Seiji Maehara, the new president of the Democratic Party, has suffered a setback in arguably his most important first task as head of the largest opposition force: Choosing his secretary-general — the second in command within the party leadership.

On Tuesday, Maehara announced he will appoint Atsushi Oshima, a 60-year-old Lower House member elected from Saitama Prefecture, as secretary-general.

But sources said that earlier, Maehara had unofficially decided to tap former prosecutor Shiori Yamao for the position.

Reports that Maehara would choose Yamao reportedly stirred anxiety and drew complaints from party members, which is thought to have prompted Maehara to think again.

Yamao, who has been elected to the Lower House only twice, is seen as unfamiliar with party and election affairs.

Maehara’s about-face has put a question mark on his leadership ability as head of the DP, whose members often have failed to unite and have instead engaged in internal strife.

“First I’d like to extend an apology over having (everyone) worry about the personnel change,” Maehara told a meeting of DP lawmakers at the party’s headquarters.

The meeting then approved Maehara’s choice of party leadership, including former Chief Cabinet Secretary Yukio Edano as deputy president and Lower House member Takeshi Shina as the party’s new policy chief.

Edano stood against Maehara in the Sept. 1 party presidential election. The appointment of Edano was seen as part of Maehara’s efforts to keep party members united.

“I’d like to firmly support the president and prove that the party is steadily going forward,” Edano told reporters later in the day.

At the outset of the meeting, Maehara said he believes Prime Minister Shinzo Abe could dissolve the Lower House and that the next general election of the Lower House could be held as soon as Oct. 22, when three by-elections for the chamber are now planned.

“I want to share this understanding with all of you,” Maehara said.

He then called on party members to speed up efforts to hammer out specific details of fiscal and social welfare reforms in order to brace themselves for an election.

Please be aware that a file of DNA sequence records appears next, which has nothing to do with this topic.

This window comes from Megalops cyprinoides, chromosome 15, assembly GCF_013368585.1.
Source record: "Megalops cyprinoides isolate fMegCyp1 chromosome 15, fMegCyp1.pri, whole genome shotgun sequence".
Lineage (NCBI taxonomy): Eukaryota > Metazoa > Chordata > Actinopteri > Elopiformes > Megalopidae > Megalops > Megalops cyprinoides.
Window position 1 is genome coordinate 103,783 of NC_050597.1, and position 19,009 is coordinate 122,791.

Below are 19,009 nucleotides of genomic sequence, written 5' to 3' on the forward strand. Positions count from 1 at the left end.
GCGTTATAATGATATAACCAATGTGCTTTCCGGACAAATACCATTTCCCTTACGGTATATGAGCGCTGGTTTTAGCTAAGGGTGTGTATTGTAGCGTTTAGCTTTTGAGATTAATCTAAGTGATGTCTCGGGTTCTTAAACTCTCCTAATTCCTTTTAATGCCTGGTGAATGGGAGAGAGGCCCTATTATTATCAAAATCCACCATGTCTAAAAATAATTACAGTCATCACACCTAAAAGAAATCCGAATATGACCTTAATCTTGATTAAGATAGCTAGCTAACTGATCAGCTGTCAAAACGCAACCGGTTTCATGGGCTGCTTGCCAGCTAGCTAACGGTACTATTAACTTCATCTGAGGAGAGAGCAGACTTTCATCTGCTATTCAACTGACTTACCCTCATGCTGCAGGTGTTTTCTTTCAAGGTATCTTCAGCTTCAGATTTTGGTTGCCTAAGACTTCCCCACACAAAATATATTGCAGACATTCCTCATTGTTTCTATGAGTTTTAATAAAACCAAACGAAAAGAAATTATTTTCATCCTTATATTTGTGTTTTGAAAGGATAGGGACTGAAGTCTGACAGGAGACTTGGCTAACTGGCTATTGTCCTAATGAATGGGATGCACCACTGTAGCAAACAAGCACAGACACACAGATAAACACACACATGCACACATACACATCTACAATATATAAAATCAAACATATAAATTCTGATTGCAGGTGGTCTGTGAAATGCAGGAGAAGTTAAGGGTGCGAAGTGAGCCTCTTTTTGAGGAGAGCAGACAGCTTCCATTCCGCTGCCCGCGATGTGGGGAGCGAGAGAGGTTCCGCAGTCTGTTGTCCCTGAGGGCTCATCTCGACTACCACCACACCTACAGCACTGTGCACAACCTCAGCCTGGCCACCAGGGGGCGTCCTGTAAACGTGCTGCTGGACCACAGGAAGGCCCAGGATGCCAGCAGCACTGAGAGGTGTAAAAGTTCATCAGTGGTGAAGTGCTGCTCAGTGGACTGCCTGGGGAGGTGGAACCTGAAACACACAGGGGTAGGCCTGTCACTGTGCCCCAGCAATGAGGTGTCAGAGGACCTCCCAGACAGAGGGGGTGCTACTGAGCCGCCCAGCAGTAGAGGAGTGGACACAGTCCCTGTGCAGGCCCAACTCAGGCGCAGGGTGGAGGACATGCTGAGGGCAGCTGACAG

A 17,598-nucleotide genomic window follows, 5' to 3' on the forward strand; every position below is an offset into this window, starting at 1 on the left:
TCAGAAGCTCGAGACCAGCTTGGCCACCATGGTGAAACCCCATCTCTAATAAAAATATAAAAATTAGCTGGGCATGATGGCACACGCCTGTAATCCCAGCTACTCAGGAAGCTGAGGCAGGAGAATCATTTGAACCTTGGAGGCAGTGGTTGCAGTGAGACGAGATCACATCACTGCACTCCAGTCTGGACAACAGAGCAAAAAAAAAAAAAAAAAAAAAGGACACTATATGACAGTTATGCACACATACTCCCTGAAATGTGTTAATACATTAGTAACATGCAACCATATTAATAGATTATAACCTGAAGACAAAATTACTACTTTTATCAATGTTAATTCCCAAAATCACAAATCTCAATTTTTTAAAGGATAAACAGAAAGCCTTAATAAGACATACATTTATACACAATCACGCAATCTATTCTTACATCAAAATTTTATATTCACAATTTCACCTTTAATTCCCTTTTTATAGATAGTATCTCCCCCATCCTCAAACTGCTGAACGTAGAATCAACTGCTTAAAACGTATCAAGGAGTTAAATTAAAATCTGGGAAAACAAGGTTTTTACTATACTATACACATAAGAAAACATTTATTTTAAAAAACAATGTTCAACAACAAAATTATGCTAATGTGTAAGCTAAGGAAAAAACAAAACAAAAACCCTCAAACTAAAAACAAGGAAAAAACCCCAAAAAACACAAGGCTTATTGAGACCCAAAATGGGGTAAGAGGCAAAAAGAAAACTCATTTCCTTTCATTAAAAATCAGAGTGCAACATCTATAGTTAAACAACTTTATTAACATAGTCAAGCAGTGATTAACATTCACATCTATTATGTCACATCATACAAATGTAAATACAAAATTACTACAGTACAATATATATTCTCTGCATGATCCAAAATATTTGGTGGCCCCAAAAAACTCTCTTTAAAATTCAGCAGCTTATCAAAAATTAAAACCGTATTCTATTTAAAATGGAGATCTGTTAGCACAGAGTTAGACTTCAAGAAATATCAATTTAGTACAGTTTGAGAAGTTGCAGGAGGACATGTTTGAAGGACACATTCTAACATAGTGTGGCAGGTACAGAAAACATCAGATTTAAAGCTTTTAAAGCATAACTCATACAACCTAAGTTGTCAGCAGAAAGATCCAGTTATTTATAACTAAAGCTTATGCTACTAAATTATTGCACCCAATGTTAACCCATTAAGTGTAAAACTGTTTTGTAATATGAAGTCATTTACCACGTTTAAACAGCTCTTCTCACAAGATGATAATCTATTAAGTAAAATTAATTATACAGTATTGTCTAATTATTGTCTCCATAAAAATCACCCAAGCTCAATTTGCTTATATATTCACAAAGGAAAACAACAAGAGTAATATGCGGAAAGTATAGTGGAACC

Maehara also pointed out that in any case, a Lower House general election will be held by December next year, when the term of current lawmakers in the chamber expires.

During the presidential election campaign, Maehara called for an expansion of social welfare services while asking people to bear more financial burdens, including a rise in the unpopular consumption tax.

Maehara has used the slogan “all for all” to refer to this new fiscal and social welfare policy. The DP should quickly establish specific details of this policy to prepare for the next election, he argued.

Political observers say Abe could dissolve the Lower House and call for a snap election at any time if he believes boosting the approval rate for his Cabinet to previous levels would be difficult.

The approval rate, a key indicator for Abe’s popularity among voters, plummeted last month partly due to scandals involving Okayama-based school operator Kake Gakuen.

More recent polls have shown a slight recovery. But according to a Kyodo News survey conducted over the weekend, the disapproval rate, now 46.1 percent, has once again surpassed the support rate, which stands at 44.5 percent.

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